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izquierdaThe Ladies go Dancing at Whitsunderecha

Austin John Marshall

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It's fifty long springtimes since she was a bride,
But still you may see her at each Whitsuntide
In a dress of white linen with ribbons of green,
As green as her memories of loving.

The feet that were nimble tread carefully now,
As gentle a measure as age will allow,
Through groves of white blossoms,
by fields of young corn,
Where once she was pledged to her true-love.

The fields they stand empty, the hedges grow free--
No young men to turn them or pastures go seed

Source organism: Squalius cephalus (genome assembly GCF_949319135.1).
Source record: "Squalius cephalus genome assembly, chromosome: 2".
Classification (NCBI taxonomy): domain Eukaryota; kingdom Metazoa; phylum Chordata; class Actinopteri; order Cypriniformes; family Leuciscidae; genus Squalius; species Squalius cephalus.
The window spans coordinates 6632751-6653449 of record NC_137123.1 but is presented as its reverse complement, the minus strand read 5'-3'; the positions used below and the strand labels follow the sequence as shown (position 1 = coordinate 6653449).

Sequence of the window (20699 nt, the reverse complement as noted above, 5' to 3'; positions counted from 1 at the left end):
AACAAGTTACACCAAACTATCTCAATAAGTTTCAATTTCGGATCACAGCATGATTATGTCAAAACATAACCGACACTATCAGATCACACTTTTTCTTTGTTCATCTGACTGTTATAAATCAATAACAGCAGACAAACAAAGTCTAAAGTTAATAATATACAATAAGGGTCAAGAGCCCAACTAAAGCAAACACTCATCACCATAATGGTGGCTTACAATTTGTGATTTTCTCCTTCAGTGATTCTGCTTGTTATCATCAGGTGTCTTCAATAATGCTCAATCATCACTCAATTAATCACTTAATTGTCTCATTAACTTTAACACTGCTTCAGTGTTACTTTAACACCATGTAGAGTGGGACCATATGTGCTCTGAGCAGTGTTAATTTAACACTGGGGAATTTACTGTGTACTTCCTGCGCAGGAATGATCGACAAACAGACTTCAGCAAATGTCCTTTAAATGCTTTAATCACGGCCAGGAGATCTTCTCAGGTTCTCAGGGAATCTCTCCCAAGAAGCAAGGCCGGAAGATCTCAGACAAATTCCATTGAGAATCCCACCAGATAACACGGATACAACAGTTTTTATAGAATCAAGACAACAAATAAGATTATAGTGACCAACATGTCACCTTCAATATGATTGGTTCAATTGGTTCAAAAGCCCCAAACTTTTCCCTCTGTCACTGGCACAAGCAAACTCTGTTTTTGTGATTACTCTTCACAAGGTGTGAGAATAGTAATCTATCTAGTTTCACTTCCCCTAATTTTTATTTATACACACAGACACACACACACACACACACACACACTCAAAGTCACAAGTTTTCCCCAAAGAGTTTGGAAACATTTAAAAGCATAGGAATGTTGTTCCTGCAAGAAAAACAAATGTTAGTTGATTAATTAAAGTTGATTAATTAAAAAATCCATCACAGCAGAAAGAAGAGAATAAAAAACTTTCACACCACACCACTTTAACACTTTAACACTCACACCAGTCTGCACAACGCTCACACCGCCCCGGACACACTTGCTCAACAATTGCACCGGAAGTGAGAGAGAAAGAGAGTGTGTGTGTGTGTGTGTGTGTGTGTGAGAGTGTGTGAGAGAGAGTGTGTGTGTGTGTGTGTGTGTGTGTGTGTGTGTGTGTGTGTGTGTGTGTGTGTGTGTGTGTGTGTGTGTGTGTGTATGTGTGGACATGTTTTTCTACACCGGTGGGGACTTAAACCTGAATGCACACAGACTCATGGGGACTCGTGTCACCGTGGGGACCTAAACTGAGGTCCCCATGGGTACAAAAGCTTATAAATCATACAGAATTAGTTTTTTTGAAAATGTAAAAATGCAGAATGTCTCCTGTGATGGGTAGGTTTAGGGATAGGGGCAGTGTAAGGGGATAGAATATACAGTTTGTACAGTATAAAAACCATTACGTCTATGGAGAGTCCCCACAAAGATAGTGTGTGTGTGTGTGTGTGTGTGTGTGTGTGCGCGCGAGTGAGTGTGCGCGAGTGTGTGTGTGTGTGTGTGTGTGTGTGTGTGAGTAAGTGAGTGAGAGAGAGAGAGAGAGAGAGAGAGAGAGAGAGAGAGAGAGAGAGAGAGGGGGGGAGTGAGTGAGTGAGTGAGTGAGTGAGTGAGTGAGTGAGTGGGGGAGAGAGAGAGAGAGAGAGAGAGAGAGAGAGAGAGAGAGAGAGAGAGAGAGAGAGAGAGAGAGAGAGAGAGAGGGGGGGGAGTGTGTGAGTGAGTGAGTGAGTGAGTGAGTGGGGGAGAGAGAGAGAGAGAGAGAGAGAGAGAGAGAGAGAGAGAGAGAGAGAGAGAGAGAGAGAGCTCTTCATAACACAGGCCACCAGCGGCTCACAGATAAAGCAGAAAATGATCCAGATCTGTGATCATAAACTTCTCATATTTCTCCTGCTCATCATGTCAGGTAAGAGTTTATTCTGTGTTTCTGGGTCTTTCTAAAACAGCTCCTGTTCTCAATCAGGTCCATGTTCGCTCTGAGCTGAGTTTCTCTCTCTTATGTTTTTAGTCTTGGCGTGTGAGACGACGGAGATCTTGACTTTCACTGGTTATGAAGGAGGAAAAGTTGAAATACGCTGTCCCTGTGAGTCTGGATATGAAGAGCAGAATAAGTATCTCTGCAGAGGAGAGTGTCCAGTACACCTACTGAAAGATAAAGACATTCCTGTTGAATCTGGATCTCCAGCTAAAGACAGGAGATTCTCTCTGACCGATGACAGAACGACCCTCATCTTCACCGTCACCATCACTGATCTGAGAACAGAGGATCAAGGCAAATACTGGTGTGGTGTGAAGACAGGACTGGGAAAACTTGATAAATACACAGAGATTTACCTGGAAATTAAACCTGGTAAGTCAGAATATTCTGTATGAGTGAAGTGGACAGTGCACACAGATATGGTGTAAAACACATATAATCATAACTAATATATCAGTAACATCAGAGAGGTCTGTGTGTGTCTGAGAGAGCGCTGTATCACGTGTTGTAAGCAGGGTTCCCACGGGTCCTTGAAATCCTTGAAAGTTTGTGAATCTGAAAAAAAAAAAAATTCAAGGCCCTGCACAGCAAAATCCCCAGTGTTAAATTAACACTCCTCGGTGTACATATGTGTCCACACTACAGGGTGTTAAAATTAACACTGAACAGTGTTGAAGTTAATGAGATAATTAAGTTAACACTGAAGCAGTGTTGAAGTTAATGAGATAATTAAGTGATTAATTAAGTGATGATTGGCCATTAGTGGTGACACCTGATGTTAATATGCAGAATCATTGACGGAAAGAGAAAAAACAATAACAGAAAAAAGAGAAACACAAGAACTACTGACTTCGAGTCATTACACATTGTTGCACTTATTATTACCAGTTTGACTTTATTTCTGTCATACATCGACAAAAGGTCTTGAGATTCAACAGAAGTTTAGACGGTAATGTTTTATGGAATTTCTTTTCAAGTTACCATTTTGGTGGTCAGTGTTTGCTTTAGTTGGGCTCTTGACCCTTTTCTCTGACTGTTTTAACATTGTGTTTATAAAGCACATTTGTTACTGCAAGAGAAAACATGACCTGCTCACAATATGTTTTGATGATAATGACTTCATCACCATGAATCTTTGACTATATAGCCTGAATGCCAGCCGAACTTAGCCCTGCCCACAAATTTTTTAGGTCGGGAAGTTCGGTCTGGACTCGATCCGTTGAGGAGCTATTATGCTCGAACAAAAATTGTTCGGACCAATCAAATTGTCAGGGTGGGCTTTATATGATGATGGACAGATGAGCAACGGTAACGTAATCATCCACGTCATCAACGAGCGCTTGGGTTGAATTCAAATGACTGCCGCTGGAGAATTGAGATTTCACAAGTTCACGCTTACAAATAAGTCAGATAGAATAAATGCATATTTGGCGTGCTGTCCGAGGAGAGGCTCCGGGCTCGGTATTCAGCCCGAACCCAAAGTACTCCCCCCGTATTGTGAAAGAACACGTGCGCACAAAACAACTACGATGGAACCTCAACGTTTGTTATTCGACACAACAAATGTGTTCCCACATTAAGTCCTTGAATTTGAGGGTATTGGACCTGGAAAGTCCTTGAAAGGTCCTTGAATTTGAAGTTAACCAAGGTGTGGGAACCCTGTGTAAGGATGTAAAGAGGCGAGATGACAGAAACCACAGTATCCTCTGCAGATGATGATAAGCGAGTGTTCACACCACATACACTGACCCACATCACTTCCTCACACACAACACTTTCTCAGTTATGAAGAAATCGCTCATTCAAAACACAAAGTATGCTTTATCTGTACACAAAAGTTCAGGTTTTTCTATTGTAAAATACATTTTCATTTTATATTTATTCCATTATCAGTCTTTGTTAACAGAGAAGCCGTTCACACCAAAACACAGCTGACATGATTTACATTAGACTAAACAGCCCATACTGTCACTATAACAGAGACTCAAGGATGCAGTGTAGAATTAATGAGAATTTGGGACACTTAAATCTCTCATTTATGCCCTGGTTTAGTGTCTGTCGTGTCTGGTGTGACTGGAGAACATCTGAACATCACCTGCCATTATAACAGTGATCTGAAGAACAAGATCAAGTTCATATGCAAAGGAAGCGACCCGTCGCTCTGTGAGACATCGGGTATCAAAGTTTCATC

They are gone where the forest of oak trees before
Have gone, to be wasted in battle.

Down from the green farmlands
and from their loved ones
Marched husbands and brothers
and fathers and sons.
There's a fine roll of honor
where the Maypole once stood,
And the ladies go dancing at Whitsun.

There's a straight row of houses in these latter days
All covering the downs
where the sheep used to graze.
There's a field of red poppies
(a gift from the Queen)
But the ladies remember at Whitsun,
And the ladies go dancing at Whitsun.